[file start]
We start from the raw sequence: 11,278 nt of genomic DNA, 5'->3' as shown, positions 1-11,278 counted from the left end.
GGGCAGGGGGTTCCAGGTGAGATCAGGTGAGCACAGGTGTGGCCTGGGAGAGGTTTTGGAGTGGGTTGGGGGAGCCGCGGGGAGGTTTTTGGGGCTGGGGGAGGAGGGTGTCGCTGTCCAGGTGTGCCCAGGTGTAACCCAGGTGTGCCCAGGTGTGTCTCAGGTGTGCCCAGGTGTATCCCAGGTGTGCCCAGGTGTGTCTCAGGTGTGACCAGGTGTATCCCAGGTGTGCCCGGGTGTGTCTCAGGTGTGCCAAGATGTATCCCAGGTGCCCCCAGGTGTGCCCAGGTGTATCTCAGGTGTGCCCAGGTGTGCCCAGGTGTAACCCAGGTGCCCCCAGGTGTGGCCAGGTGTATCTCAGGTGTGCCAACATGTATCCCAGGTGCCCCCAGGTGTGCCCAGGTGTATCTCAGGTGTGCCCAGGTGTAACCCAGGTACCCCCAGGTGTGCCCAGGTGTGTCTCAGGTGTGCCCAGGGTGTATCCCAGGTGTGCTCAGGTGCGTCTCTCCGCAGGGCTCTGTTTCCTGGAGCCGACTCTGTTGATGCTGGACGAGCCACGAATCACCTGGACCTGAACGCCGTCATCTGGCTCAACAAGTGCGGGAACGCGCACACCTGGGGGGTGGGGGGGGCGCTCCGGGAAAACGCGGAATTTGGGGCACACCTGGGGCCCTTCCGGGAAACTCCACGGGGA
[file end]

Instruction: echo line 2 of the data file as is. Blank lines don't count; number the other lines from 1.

GGGCAGGGGGTTCCAGGTGAGATCAGGTGAGCACAGGTGTGGCCTGGGAGAGGTTTTGGAGTGGGTTGGGGGAGCCGCGGGGAGGTTTTTGGGGCTGGGGGAGGAGGGTGTCGCTGTCCAGGTGTGCCCAGGTGTAACCCAGGTGTGCCCAGGTGTGTCTCAGGTGTGCCCAGGTGTATCCCAGGTGTGCCCAGGTGTGTCTCAGGTGTGACCAGGTGTATCCCAGGTGTGCCCGGGTGTGTCTCAGGTGTGCCAAGATGTATCCCAGGTGCCCCCAGGTGTGCCCAGGTGTATCTCAGGTGTGCCCAGGTGTGCCCAGGTGTAACCCAGGTGCCCCCAGGTGTGGCCAGGTGTATCTCAGGTGTGCCAACATGTATCCCAGGTGCCCCCAGGTGTGCCCAGGTGTATCTCAGGTGTGCCCAGGTGTAACCCAGGTACCCCCAGGTGTGCCCAGGTGTGTCTCAGGTGTGCCCAGGGTGTATCCCAGGTGTGCTCAGGTGCGTCTCTCCGCAGGGCTCTGTTTCCTGGAGCCGACTCTGTTGATGCTGGACGAGCCACGAATCACCTGGACCTGAACGCCGTCATCTGGCTCAACAAGTGCGGGAACGCGCACACCTGGGGGGTGGGGGGGGCGCTCCGGGAAAACGCGGAATTTGGGGCACACCTGGGGCCCTTCCGGGAAACTCCACGGGGA